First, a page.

Postcards from Beijing
The Forbidden City
Only five months after arriving in Beijing and I finally got round to visiting the number two tourist attraction (After the wall). The Forbidden City (or Gu Gong) is a large walled area immediately to the north of Tiananmen Square and I walked through Tiananmen (See Part One) to get there. Construction of the complex began in 1407 and was completed in 1420, and it was the home to twenty-four Ming and Qing emperors until the last emperor was evicted in 1924. Within the walls is a large number of courtyards and buildings, all well preserved. The northern part, or inner court, where the emperor lived with his family, is a labyrinth of small halls and courtyards, and every time I thought I'd seen them all I stepped through another tiled gateway to find another yard and another nicely decorated building. In the southern part, or outer court, are larger buildings and enormous paved areas.
These copper and iron pots, found all over the Forbidden City, were for fire-fighting. They were wrapped in cloth to stop them freezing in winter and fires were lit under them in the coldest weather. (Any fire defence system that requires an open fire seems a bit un-wise to me!)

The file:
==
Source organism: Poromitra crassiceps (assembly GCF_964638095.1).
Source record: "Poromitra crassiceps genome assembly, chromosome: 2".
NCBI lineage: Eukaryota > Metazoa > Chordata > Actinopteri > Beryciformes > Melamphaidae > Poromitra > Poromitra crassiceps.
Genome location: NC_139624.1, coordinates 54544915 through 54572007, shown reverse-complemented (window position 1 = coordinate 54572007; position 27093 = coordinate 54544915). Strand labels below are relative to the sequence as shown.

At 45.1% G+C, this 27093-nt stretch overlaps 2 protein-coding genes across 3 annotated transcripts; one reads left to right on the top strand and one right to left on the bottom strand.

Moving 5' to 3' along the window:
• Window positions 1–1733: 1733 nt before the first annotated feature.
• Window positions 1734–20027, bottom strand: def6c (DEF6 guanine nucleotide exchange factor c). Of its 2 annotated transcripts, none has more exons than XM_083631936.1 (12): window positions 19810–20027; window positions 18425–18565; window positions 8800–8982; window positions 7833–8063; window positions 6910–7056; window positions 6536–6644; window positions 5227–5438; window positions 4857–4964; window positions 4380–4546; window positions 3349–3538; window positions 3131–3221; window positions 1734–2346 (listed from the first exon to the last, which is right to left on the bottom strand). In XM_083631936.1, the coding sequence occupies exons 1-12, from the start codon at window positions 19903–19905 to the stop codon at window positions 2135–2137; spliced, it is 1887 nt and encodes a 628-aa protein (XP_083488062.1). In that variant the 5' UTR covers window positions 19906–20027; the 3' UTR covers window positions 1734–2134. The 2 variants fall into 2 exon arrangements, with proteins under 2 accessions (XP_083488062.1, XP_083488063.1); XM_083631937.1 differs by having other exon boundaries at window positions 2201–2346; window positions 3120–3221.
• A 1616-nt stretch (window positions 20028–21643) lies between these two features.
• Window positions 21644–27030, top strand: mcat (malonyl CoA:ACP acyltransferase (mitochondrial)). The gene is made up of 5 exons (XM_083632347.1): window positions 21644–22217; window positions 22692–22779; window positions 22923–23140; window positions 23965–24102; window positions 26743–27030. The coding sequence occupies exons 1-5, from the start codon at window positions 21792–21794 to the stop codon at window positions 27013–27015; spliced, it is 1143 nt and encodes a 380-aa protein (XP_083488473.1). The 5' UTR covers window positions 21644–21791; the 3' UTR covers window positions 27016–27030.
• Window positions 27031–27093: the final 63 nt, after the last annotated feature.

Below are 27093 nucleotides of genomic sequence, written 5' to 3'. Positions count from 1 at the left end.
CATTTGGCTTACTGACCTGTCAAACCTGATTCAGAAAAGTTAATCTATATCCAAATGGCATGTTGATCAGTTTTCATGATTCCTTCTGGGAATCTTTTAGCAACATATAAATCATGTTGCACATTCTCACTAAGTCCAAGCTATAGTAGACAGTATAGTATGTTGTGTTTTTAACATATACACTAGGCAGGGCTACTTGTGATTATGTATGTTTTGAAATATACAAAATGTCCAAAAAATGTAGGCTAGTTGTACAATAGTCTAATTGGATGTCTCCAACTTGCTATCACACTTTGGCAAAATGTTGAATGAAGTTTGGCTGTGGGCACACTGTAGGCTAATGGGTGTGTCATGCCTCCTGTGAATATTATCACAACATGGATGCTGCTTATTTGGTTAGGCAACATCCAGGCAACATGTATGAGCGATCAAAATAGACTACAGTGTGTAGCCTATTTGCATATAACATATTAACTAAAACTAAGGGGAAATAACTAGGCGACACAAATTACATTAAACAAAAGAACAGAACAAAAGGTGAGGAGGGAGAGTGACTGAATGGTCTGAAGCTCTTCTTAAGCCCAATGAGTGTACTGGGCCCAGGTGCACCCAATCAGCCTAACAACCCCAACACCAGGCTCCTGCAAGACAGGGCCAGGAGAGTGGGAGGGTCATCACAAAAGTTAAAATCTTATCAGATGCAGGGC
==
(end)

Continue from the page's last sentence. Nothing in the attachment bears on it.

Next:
Although the scale of the world's largest palace complex is spectacular, it was the little details that impressed me: The carved stonework, the decoration on the buildings, and the ceramic roof tiles and wall panels.
18 December 2005
Just to the north-west of the Forbidden City is Beihai Park, supposedly built by Kublai Khan and much older than the Forbidden City. The park features a large artificial lake, the excavated earth was used to build an island.
The Round City on the edge of the park has a number of buildings enclosed in a circular wall. After one of the emperors enjoyed sitting under it on a sunny day, he honoured this tree with the title Marquis of Shade!
Two bridges provide access over the frozen lake to the island.
Following a theme recurring throughout my stay here, the buildings on the island were closed for refurbishment, so this is the best shot I could get of the white dagoba (A Bhuddist temple.)
At the north end of the park are more historic buildings, including a number of impressive gates with ceramic decoration.
The Nine Dragon Screen is particluarly famous, and at 27m long it's a beautiful example of chinese ceramics.
The five Dragon Pavilions are supposed to be in the shape of a dragon's spine. They are out in the lake, joined to the shore and each other by bridges.
15 January 2006